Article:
How do you see the operating model for the network evolving over time? Will it always be a proprietary J.P. Morgan thing or will other banks take a bigger role around the world to build it out collectively?
That's the big question. This is a concept right now that we are incubating within J.P. Morgan. We’re building it out and making sure we're putting the appropriate amount of investment in it. We’re looking to our banking partners and various models where they can really participate and get the ROI out of that investment that they would like. One model that's very clear is that we are building a third party developer program where institutions will be able to create their own applications. They'll be able to manage their own commercial model of the application, and scale those as they see fit.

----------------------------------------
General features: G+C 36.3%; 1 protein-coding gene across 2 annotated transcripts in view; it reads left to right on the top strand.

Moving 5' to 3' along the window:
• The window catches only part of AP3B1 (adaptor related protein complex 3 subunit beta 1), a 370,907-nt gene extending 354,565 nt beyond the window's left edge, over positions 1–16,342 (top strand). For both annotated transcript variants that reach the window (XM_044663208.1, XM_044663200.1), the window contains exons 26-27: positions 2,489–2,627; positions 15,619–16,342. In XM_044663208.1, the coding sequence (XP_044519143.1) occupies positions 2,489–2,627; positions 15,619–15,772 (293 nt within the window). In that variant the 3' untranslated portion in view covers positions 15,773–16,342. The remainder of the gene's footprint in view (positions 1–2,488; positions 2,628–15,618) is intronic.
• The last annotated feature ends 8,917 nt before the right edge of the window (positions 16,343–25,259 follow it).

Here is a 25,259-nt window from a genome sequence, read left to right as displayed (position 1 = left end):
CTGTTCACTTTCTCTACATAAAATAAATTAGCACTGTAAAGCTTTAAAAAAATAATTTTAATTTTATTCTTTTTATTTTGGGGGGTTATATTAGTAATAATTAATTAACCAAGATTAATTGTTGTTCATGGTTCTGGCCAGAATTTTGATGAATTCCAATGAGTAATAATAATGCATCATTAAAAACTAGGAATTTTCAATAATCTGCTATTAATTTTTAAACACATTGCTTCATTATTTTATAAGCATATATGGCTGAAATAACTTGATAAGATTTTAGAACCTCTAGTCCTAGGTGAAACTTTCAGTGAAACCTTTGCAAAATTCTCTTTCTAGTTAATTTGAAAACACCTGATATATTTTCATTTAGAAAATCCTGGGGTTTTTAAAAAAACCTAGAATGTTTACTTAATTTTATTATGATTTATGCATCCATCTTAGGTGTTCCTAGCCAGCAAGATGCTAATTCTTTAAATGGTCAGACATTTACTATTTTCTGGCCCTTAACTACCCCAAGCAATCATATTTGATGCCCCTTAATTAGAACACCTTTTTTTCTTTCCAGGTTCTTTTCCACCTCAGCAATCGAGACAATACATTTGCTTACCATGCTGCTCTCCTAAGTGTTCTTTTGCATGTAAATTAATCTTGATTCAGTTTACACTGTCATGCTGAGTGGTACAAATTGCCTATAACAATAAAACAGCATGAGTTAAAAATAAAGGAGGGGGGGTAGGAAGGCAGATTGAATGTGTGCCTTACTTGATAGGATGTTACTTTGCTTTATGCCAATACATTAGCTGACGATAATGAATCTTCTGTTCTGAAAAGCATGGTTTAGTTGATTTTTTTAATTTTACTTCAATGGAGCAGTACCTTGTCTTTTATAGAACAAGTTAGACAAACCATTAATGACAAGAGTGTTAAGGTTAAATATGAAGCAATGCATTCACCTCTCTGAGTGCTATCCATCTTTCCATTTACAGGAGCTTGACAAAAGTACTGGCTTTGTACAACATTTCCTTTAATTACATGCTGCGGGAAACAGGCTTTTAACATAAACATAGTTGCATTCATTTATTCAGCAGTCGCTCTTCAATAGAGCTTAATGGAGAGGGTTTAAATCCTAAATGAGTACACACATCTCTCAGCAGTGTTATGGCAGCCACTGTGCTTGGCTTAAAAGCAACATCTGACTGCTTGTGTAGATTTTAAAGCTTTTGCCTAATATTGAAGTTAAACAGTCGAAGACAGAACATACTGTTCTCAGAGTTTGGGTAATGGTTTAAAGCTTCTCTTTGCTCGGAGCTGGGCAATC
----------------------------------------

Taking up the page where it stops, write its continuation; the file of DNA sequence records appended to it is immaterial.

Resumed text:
The main message really is that J.P. Morgan built this network, but it's not about J.P. Morgan. It's about the value that all the institutions on the network derive for themselves, derive for the industry, and ways in which we can make sure that that is always the case.
It seems we're in a subsequent Golden Age, maybe on the asset pricing on the crypto side, but what else do you think is out there that should be built, or is being built, that are valid enterprise-financial-type applications on the blockchain that are undistributed?